Dr. Oz: A Guide to Your Body's Color Coding
When pigment-producing skin cells die, you're left with white spots that retain the same texture as the rest of your skin but lack melanin. This condition, known as vitiligo, affects up to two million Americans, the majority of cases occurring in people under 40. It's most noticeable where skin is usually a bit darker—hands, feet, arms, face, lips. But it can also occur in the armpits, nostrils, and even on your scalp. Researchers think vitiligo may be the result of an autoimmune disease that causes your body to mistakenly attack its own cells; it's associated with thyroid disease and Addison's disease (in which your adrenal glands stop producing enough of the hormones that help control everything from your immune response to your sex drive).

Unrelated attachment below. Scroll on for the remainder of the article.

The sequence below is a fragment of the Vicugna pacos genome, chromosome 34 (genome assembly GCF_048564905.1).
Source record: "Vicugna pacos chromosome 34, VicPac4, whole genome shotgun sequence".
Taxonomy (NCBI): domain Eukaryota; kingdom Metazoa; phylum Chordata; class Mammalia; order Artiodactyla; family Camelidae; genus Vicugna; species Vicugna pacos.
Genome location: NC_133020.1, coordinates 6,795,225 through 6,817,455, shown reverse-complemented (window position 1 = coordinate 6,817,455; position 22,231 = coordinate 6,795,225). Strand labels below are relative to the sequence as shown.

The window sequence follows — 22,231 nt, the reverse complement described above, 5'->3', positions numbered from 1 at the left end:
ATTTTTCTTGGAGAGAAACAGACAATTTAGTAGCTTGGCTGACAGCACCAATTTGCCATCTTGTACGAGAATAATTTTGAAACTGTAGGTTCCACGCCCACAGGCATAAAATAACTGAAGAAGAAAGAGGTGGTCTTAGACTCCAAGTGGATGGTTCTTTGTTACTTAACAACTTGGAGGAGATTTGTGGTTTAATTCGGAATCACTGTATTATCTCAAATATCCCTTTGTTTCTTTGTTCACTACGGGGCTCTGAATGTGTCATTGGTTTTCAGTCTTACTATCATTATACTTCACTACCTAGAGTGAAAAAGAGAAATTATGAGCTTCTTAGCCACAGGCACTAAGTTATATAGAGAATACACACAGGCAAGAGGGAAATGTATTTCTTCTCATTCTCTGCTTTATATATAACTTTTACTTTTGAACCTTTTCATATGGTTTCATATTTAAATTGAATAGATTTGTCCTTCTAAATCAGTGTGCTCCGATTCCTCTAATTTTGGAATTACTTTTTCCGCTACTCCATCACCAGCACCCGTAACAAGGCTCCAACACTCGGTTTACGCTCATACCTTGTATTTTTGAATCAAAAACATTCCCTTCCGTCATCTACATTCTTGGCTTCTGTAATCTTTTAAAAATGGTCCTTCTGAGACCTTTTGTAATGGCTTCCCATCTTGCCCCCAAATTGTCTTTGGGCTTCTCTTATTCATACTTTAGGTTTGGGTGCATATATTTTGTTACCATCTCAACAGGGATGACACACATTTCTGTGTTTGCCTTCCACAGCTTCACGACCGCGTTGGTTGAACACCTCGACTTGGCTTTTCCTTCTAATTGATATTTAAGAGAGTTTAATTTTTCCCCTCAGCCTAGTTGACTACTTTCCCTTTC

Protect Yourself: While there's currently no way to prevent most autoimmune diseases, you may be able to treat your white patches with corticosteroid creams, which have been shown to be effective in restoring some pigmentation. And I can't stress how important it is to wear sunscreen. Without melanin, your skin is at much higher risk for sunburns. To conceal the spots while shielding your skin, opt for a tinted moisturizer with at least SPF 30.